During a recent visit to Google’s Color, Material and Finish (better known as CMF) studio, I watched while Jess Ng and Jenny Davis opened drawer after drawer and placed object after object on two white tables. A gold hoop earring, a pale pink shell — all pieces of inspiration that Google designers use to come up with new colors for devices, including the just-launched Pixel 6 and Pixel 6 Pro.
“We find inspiration everywhere,” Jenny says. “It’s not abnormal to have a designer come to the studio with a toothbrush or some random object they found on their walk or wherever.”
The CMF team designs how a Google device will physically look and feel. “Color, material and finish are a big part of what defines a product,” Jess, a CMF hardware designer, says. “It touches on the more emotional part of how we decide what to buy.” And Jenny, CMF Manager for devices and services, agrees. “We always joke around that in CMF, the F stands for ‘feelings,’ so we joke that we design feelings.”
The new Pixel 6 comes in Sorta Seafoam and Kinda Coral, while the Pixel 6 Pro comes in Sorta Sunny and Cloudy White, and both are available in Stormy Black. Behind those five shades are years of work, plenty of trial and error…and lots and lots of fine-tuning. “It’s actually a very complex process,” Jenny says.
Mademore complex by COVID-19. Both Jenny and Jess describe the color selection process as highly collaborative and hands-on, which was difficult to accomplish while working from home. Designers aren’t just working with their own teams, but with those on the manufacturing and hardware side as well. “We don’t design color after the hardware design is done — we actually do it together,” Jenny says. The Pixel 6 and Pixel 6 Pro’s new premium look and feel influenced the direction of the new colors, and the CMF team needed to see colors and touch items in order to select and eliminate the shades.
They don’t only go hands-on with the devices, they do the same with sources of inspiration. “I remember one time I really wanted to share this color because I thought it would be really appropriate for one of our products, so I ended up sending my boss one of my sweaters through a courier delivery!” Jenny says. “We found creative workarounds.”
The team that designed the new Pixel 6 and Pixel 6 Pro case colors did as well. “The CMF team would make models and then take photos of the models and I would try to go in and look at them in person and physically match the case combinations against the different phone colors,” says Nasreen Shad, a Pixel Accessories product manager. “Then we’d render or photograph them and send them around to the team to review and see if what was and wasn’t working.” In addition to the challenge of working remotely, Nasreen’s team was also working on something entirely new: colorful, translucent cases.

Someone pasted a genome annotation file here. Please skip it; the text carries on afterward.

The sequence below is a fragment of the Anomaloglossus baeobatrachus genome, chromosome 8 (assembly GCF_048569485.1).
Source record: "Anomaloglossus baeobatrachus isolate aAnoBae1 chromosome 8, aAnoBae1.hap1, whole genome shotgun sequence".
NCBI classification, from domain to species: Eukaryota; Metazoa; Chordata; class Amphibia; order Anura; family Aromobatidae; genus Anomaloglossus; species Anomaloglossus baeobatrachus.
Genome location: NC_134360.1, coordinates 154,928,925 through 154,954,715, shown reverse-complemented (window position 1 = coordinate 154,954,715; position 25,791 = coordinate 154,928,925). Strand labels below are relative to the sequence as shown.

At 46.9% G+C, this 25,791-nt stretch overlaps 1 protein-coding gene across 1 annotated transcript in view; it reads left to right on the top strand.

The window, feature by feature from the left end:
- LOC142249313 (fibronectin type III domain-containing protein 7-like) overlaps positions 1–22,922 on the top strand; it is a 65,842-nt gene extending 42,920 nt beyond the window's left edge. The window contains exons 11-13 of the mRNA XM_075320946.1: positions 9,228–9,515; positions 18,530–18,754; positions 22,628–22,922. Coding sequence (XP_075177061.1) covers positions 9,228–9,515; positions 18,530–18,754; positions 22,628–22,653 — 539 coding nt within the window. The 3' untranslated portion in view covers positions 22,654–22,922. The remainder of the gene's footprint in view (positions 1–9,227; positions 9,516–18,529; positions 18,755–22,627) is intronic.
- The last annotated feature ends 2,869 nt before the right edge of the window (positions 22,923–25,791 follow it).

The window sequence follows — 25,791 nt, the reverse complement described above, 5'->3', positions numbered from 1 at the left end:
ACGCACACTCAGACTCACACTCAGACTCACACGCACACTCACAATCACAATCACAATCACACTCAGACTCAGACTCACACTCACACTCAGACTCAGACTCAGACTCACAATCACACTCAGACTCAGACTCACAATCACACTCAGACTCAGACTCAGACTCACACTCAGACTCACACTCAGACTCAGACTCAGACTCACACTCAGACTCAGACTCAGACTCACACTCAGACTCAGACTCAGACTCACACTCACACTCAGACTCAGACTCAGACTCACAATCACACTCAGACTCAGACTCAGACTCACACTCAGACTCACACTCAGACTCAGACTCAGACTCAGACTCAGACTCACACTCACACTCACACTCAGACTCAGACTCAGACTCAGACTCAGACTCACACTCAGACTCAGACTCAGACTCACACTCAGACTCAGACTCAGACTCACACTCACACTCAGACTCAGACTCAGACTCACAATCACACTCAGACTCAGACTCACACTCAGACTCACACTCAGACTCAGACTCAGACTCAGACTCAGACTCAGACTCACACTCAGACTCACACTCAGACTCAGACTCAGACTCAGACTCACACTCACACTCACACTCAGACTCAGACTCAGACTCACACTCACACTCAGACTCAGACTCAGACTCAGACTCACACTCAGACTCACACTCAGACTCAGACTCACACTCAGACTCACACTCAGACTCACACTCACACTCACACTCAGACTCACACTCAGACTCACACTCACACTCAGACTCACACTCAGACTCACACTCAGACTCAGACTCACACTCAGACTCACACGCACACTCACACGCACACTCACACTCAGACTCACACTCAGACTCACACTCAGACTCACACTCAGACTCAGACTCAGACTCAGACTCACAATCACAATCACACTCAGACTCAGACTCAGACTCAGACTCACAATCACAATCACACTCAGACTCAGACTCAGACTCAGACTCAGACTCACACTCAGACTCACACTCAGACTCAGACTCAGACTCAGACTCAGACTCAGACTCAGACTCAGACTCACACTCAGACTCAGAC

Nasreen says they didn’t want to cover up the phones, but complement them instead, so they went with a translucent tinted plastic. Each device has a case that corresponds to its color family, but you can mix and match them for interesting new shades.
That process involved lots of experimenting. For example, what eventually became the Golden Glow case started out closer to a bronze color, which didn’t pair as well with the Stormy Black phone. “We had to tune it to a peachy shade, so that it looked good with its ‘intended pairing,’ Sorta Sunny, but with everything else, too. That meant ordering more resins and color chips in different tones, but it ended with some really beautiful effects.”
Beautiful effects, and tons of options. “I posted a picture of all of the possible combinations you can make with the phones and the cases and people kept asking me, ‘how many phones did Google just release!?’” Nasreen laughs. “And I had to be like, ‘No, no, no, these are just the cases!’”
Google designers often only know the devices and colors by temporary, internal code names. It’s up to their colleagues to come up with the names you see on the Google Store site now. But one person who absolutely knows their official names is Lily Hackett, a Product Marketing Manager who works on a team that names device colors. “The way that we go about color naming is unique,” she says. “We like to play on the color. When you think about it, it’s actually very difficult to describe color, and the colors we often use are subtle — so we like to be specific with our approach to the name.”
Because color can be so subjective (one person’s white and gold dress is another’s black and blue dress), Lily’s team often checks in with CMF designers to make sure the words and names they’re gravitating toward actually describe the colors accurately. “It’s so nice to go to color experts and say, ‘Is this right? Is this a word you would use to describe this color?’”
Lily says their early brainstorming sessions can result in lists of 75 or more options. “It’s truly a testament to our copywriting team. When we were brainstorming for Stormy Black, they had everything under the sun — they had everything under the moon! It was incredible to see how many words they came up with.”
These days, everyone is looking ahead at new colors and new names, but the team is excited to see the rest of the world finally get to see their work. “I couldn’t wait for them to come out,” Lily says. “My favorite color was even the first to sell out on the Google Store! I was like, ‘Yes, everyone else loves it, too!’”